The Zone of Proximal Development (ZPD), first proposed by the Russian psychologist L.S. Vygotsky, is frequently cited as the theoretical basis behind Dynamic Assessment (DA). However, this concept has led to varied interpretations and practices in education. This paper outlines readings of the ZPD that motivate many current approaches to DA and argues that the full potential of Vygotsky's proposal is realised through what he described as collective, transformative activity undertaken with learners. Through close analysis of transcribed interactions between a mediator and second language (L2) learners, we argue that this activity unfolds through the co-construction of collaborative and cooperative interactional frames. These allow for the integration of diagnosing and promoting learner development by alternately foregrounding the process of working through assessment tasks and going beyond those tasks to pursue other questions and problems.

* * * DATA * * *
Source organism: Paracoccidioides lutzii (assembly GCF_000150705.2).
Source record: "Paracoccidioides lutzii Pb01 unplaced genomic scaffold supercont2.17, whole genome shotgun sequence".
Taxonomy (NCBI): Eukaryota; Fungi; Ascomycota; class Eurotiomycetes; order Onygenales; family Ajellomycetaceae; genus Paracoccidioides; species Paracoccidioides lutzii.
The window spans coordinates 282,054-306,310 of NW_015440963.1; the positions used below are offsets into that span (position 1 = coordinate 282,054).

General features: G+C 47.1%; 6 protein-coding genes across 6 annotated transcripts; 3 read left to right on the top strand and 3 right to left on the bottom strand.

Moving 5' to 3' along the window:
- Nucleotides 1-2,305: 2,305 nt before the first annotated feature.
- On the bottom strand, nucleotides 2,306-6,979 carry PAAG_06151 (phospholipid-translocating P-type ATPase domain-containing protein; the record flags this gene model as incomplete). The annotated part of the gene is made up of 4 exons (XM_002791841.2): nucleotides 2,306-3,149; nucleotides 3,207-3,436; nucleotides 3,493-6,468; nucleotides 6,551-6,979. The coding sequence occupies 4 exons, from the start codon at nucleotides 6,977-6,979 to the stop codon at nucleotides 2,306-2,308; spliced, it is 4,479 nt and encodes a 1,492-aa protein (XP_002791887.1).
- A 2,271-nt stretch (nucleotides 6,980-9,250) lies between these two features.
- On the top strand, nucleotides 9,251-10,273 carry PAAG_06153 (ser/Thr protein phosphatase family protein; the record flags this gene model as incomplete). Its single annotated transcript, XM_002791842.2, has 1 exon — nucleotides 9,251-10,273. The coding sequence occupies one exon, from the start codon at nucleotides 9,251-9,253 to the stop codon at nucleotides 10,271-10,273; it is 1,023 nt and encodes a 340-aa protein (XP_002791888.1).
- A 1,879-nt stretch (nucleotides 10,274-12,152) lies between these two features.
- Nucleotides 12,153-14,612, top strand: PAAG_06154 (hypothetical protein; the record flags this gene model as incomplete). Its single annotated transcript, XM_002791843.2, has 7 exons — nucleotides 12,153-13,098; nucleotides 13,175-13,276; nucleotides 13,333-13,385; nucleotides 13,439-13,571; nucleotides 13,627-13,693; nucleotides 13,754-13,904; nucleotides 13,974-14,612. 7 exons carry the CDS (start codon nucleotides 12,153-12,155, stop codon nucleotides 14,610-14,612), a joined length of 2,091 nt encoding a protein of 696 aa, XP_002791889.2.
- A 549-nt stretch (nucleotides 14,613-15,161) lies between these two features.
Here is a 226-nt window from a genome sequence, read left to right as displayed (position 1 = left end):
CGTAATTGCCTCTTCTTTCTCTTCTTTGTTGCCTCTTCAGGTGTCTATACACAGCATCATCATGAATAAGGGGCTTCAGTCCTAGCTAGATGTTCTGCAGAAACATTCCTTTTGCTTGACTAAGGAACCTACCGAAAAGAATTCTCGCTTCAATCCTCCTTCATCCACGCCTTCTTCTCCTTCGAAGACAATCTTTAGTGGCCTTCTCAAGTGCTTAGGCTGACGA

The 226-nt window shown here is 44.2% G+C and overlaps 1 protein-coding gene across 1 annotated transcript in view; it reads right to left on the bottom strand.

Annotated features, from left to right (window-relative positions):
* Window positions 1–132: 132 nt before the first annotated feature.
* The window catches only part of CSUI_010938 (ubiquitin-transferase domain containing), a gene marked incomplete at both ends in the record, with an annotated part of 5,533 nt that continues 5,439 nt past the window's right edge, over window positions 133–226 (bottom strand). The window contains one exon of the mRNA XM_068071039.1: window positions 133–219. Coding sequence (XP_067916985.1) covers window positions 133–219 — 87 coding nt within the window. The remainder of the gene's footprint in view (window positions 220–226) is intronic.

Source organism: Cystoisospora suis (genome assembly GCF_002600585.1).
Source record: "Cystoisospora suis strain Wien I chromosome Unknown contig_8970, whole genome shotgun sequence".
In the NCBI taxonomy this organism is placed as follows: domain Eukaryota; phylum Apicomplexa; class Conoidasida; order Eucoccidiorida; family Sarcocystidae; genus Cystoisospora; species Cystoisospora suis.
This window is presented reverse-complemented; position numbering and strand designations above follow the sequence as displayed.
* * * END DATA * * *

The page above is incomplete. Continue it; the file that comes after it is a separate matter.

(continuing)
|Original language||English (US)|
|Number of pages||16|
|Journal||Assessment in Education: Principles, Policy and Practice|
|State||Published - May 2011|
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